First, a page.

News & Tall Tales. 1800s.
The Streets of San Francisco
March 7, 1853, Daily Alta California, San Francisco
PENCILINGS IN THE STREETS OF SAN FRANCISCO
BY J. ANTHONY.
Perhaps no other place in the world presents so varied a panorama, so much that is at once striking and uncommon, as the busy thoroughfares of our young city that giant sprung to life, as we think our metropolis, considering its age, may be not inaptly designated. The uncouth Chinaman, the showy and tawdry Mexican, the tawdry Mexican, the jabbering Frenchman, the hirsute miner, the rough backwoodsman and the elaborately got up gent jostle each other on the footway, whilst the languages of nearly all known nations may be heard on every side.
Faces in which eventful histories are written, heroes who seem just to have walked out of story books, meet you at every step "thick as leaves in Vallambrosa." Here is, indeed, the romance of reality illustrated. There are probably but few amongst us that have sojourned a decade of months in the place, but to whose ears eventful narratives are familiar as household worlds; few but have listened to the adventures, hair breadth escapes by flood and field of some acquaintance, compared to which imagination's fictitious relations are vapid, the manufactured startling effects of the most popular romances spiritless and insane.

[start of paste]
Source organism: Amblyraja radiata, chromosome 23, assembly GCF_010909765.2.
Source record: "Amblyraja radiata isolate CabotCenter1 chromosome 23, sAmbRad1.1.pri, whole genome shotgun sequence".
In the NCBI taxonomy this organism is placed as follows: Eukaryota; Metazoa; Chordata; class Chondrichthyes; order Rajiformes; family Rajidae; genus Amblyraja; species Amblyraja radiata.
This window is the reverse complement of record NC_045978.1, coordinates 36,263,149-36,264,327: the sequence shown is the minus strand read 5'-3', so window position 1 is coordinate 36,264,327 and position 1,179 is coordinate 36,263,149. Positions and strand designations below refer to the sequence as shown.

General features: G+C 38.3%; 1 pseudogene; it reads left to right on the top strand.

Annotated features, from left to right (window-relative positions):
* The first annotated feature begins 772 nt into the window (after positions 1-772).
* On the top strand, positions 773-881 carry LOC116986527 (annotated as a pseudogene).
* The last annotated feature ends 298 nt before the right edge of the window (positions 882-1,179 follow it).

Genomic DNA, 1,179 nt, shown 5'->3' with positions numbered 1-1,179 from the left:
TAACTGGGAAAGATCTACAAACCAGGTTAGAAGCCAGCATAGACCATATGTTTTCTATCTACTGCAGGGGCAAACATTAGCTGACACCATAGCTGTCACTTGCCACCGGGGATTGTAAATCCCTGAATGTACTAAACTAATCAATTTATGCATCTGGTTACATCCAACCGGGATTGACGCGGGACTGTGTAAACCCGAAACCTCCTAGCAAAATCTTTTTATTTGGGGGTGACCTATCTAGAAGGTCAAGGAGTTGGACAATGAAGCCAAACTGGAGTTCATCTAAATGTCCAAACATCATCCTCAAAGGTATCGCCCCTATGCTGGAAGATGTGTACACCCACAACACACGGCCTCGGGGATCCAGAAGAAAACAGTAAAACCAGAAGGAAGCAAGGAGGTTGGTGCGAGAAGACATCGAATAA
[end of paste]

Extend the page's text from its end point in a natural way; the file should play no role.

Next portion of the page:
The battle of life is or has indeed been here. How many in this arena have succumbed to that black despair which waged dread warfare beneath banners of fire, owning themselves vanquished when seeking in the bottle the appalling consolation of temporary obliviousness? How many again giants in spirit the true heroes of the world, who, worsted in the battle, fight on still, undismayed, unconquerable? What histories are unwritten! What biographies, teeming with rich teaching could our young city furnish!